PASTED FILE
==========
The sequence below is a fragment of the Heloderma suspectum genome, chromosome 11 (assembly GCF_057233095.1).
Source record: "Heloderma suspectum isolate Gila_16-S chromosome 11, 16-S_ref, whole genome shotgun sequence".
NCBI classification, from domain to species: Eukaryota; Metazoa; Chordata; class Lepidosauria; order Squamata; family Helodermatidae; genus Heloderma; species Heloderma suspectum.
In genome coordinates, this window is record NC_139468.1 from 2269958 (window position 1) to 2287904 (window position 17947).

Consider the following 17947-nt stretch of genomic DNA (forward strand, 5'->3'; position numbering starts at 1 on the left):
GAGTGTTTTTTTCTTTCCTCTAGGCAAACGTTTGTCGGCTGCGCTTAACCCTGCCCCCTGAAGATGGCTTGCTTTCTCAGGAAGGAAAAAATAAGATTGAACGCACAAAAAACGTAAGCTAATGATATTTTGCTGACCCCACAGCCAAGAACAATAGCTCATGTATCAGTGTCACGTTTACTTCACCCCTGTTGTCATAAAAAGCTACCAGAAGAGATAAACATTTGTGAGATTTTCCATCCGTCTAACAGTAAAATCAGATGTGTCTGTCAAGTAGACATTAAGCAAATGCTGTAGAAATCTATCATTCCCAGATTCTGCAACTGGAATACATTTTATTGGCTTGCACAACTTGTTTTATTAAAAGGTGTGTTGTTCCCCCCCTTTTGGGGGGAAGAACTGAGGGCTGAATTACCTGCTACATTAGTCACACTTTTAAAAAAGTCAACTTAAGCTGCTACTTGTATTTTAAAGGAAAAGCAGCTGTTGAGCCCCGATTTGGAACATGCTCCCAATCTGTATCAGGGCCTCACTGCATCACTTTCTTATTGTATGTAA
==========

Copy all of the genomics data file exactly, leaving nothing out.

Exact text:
The sequence below is a fragment of the Heloderma suspectum genome, chromosome 11 (assembly GCF_057233095.1).
Source record: "Heloderma suspectum isolate Gila_16-S chromosome 11, 16-S_ref, whole genome shotgun sequence".
NCBI classification, from domain to species: Eukaryota; Metazoa; Chordata; class Lepidosauria; order Squamata; family Helodermatidae; genus Heloderma; species Heloderma suspectum.
In genome coordinates, this window is record NC_139468.1 from 2269958 (window position 1) to 2287904 (window position 17947).

Consider the following 17947-nt stretch of genomic DNA (forward strand, 5'->3'; position numbering starts at 1 on the left):
GAGTGTTTTTTTCTTTCCTCTAGGCAAACGTTTGTCGGCTGCGCTTAACCCTGCCCCCTGAAGATGGCTTGCTTTCTCAGGAAGGAAAAAATAAGATTGAACGCACAAAAAACGTAAGCTAATGATATTTTGCTGACCCCACAGCCAAGAACAATAGCTCATGTATCAGTGTCACGTTTACTTCACCCCTGTTGTCATAAAAAGCTACCAGAAGAGATAAACATTTGTGAGATTTTCCATCCGTCTAACAGTAAAATCAGATGTGTCTGTCAAGTAGACATTAAGCAAATGCTGTAGAAATCTATCATTCCCAGATTCTGCAACTGGAATACATTTTATTGGCTTGCACAACTTGTTTTATTAAAAGGTGTGTTGTTCCCCCCCTTTTGGGGGGAAGAACTGAGGGCTGAATTACCTGCTACATTAGTCACACTTTTAAAAAAGTCAACTTAAGCTGCTACTTGTATTTTAAAGGAAAAGCAGCTGTTGAGCCCCGATTTGGAACATGCTCCCAATCTGTATCAGGGCCTCACTGCATCACTTTCTTATTGTATGTAA